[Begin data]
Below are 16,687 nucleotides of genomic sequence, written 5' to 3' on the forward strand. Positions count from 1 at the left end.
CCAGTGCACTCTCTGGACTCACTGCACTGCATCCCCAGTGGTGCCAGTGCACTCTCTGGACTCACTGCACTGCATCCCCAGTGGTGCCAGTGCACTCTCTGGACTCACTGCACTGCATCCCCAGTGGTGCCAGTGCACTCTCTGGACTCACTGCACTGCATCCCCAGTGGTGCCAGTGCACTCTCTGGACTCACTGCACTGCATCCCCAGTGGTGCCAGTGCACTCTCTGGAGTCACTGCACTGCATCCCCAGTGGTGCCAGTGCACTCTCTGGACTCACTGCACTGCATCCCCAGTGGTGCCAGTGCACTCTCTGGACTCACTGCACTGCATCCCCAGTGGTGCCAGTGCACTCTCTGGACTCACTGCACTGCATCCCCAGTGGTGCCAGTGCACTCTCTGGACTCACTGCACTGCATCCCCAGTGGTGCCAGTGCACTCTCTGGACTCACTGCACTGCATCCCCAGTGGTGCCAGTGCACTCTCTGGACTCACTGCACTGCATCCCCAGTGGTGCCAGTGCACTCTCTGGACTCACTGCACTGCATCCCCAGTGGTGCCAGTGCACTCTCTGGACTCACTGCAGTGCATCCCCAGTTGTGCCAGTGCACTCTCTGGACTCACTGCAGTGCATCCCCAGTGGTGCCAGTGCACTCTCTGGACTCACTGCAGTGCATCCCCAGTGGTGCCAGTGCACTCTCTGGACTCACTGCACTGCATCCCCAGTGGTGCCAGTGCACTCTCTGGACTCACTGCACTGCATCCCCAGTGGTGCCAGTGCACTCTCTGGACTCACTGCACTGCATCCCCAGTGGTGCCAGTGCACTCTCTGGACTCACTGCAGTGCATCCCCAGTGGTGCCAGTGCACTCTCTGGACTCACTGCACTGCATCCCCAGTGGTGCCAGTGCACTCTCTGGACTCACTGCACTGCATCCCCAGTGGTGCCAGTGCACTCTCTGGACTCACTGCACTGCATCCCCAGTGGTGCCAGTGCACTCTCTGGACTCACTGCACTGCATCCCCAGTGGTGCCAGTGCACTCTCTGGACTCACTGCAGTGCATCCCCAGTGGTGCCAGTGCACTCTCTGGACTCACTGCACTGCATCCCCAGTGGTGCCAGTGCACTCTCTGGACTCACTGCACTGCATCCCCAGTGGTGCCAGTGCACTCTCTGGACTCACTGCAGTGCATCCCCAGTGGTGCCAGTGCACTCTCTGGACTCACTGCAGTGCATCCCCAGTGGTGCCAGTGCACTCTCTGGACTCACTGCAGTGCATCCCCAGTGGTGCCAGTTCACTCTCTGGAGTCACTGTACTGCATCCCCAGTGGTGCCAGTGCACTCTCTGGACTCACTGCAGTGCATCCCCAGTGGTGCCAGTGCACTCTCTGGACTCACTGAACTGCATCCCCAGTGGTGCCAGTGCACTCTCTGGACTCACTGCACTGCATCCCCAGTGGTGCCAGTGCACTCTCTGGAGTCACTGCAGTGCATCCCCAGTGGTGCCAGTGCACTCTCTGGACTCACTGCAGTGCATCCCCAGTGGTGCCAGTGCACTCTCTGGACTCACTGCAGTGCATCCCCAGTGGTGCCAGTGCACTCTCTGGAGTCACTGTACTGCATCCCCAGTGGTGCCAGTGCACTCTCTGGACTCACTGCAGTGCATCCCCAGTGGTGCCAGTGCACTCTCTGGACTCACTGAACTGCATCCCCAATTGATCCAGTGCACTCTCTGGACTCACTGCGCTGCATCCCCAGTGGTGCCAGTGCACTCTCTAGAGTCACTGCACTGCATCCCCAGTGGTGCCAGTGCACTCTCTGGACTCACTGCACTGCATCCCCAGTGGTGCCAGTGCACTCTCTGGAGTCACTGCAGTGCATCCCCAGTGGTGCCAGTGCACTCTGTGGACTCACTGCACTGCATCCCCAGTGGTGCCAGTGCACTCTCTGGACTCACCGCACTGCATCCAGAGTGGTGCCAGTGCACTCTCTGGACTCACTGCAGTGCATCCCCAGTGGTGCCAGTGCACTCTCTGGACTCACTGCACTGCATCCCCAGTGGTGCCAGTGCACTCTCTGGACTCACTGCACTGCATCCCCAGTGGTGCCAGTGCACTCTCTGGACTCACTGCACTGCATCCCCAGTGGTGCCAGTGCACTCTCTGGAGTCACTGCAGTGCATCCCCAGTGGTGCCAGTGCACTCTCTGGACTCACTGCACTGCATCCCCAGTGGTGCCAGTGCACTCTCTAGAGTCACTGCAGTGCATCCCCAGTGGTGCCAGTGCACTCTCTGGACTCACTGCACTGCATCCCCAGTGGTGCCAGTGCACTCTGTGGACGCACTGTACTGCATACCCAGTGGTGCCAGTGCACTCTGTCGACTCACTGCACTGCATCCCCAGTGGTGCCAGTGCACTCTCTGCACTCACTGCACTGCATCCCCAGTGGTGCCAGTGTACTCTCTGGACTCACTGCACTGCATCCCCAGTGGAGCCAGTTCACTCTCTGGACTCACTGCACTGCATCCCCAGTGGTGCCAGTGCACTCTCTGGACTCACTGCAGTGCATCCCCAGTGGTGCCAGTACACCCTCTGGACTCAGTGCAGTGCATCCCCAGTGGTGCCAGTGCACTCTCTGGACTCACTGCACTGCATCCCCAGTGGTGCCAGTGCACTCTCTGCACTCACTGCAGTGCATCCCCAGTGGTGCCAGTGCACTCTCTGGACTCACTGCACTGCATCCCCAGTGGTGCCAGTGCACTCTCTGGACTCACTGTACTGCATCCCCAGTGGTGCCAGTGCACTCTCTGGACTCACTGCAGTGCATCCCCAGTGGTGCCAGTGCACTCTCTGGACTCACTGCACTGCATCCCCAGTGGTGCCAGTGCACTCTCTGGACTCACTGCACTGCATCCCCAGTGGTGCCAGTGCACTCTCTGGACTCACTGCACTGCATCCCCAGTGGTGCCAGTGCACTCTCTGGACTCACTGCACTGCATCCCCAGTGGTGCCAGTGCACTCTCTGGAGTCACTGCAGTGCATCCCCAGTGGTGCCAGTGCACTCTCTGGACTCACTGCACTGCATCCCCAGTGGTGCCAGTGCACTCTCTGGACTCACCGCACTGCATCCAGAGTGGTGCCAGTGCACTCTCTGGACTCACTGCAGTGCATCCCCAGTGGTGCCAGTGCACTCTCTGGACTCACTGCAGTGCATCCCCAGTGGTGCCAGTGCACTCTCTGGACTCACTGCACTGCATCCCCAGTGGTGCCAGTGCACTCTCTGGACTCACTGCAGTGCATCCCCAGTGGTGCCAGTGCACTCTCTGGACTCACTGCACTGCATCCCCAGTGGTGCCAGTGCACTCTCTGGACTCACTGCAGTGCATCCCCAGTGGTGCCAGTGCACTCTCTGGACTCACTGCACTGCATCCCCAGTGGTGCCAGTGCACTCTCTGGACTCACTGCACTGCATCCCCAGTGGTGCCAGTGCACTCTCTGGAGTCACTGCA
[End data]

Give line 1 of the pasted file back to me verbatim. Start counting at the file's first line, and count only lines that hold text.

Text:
Below are 16,687 nucleotides of genomic sequence, written 5' to 3' on the forward strand. Positions count from 1 at the left end.